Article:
In the Constitution Bench decision of the Supreme Court in the case of Mohd Hanif Quraishi Vs. State of Bihar, AIR 1958 SC 731, it is noted in paragraph 36 that this fact should not be lost sight of that "the conscience of the individual or the community did not prevent the Hindu owner from selling his dry cow to the butcher for a paltry sum of Rs. 30 to Rs. 40 per head and when the Hindu sentiment for the divinity and sanctity attributed to the cow has to be propped up by legislative compulsion."

Will it not be discriminatory to proceed only against the slaughterers and not the farmers, who willingly sell their dry cows for paltry sums, and who would at least stand in the position of abettors or facilitators of such offences. The present is also not a case where several animals have been slaughtered or there was any aggressive attack on the police or members of the public when the activities of the petitioner were sought to be stopped, which in our view would be the pre-conditions for removing an activity from the domain of pure law and order matter and making it an issue affecting public order. Here we find that the petitioner and his co-accused were mutely arrested when they were found with the slaughtered cow in the early hours of the morning in his home. We also do not know whether the cause was poverty, lack of employment or hunger, which may have compelled the petitioner and the other accused to have taken such a step.

The case cited by the learned A.G.A., Faeem Vs. State of U.P, 2003(47) ACC 240 was a case where 6 or 7 persons were slaughtering two cows in an open field and were cutting the pieces with knives and axes and about 100 to 150 persons were standing nearby and opposing the act of butchers and the detenu even gave threats to the members of the Hindu community for informing the police and because of their threats, people started running helter skelter. That was a very grave case affecting public order. There are no such allegations of the petitioner having indulged in any aggressive act beyond slaughtering the cow in the secrecy of his home.  

In Bhaddu alias Jamal Vs. State of U.P. and others 2002(45) ACC 1085 also the petitioner along with his associates slaughtered a she-calf in the field of Sukhai. When the wailing of the she calf attracted the villagers, the butchers became violent and assaulted the villagers and gave them threats. People began to run hither and thither. Additional force was required to be deployed. Whereas, in the present case, we find that as the incident has taken place in secrecy and on the arrival of the police, the people who gathered were easily pacified and the remains of the animal were allowed to be buried.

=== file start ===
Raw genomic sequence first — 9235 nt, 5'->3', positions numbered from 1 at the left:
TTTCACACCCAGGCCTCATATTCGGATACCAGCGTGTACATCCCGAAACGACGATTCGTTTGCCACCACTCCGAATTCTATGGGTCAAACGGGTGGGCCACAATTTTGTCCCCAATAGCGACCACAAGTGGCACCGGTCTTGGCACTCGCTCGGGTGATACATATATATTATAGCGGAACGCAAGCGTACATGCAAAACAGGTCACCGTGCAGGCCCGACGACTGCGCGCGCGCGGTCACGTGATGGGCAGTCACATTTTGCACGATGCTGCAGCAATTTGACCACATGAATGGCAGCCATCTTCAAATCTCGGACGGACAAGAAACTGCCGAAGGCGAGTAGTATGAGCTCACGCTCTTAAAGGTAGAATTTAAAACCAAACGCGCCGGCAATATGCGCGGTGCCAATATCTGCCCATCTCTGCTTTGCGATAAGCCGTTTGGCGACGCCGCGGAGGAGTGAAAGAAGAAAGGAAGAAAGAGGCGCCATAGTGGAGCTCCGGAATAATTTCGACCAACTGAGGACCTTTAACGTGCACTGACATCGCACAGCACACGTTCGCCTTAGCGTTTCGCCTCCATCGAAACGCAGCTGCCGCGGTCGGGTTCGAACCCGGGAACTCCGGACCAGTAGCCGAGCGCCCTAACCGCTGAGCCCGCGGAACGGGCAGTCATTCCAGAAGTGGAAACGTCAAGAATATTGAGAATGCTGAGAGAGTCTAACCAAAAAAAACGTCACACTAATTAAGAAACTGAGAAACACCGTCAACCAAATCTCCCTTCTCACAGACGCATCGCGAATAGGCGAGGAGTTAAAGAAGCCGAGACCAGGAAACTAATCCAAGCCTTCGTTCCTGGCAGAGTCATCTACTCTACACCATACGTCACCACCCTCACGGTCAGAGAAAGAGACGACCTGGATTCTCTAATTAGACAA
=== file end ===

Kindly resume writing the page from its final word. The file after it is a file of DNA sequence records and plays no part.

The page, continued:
Tauqeer Vs. State and others ACC 2002(44) 1088 was a case where the petitioner and his associates were cutting cows and calves and when some people intervened, the petitioner along with his associates mercilessly beat them due to which terror was created in the locality and public order was disturbed. But there is no such allegation against the petitioner in this case.  

It is thus, a matter of quality and degree whether the act has been done in public gaze and in an aggressive manner with scant regard to the sentiments of the other community or whether it has been done in a concealed manner, which can resolve the question whether the case is one involving public order, or is only a matter affecting law and order.

Learned counsel for the petitioner has placed reliance in the case of T. Devaki Vs. Government  of Tamil Nadu and others, (1990) SCC 456 wherein it was mentioned that merely making averments in the grounds of detention that as a result of an offence in public and in broad day light alarm, fear and a sense of insecurity was generated in the minds of the public of the area and thereby the detenu could be said to have acted in a manner prejudicial to the maintenance of public order which affected the even tempo of life of the community, was not sufficient. Repetition of these words in the grounds are not sufficient to inject the requisite degree of quality and potentiality in the incident in question, but there must be some substantive material to indicate that public order has been jeopardized. In the present case, to the contrary we find that on the arrival of the police in the early morning, the public had been pacified and disbursed and that the cow had been buried in the field of one Umesh Sharma.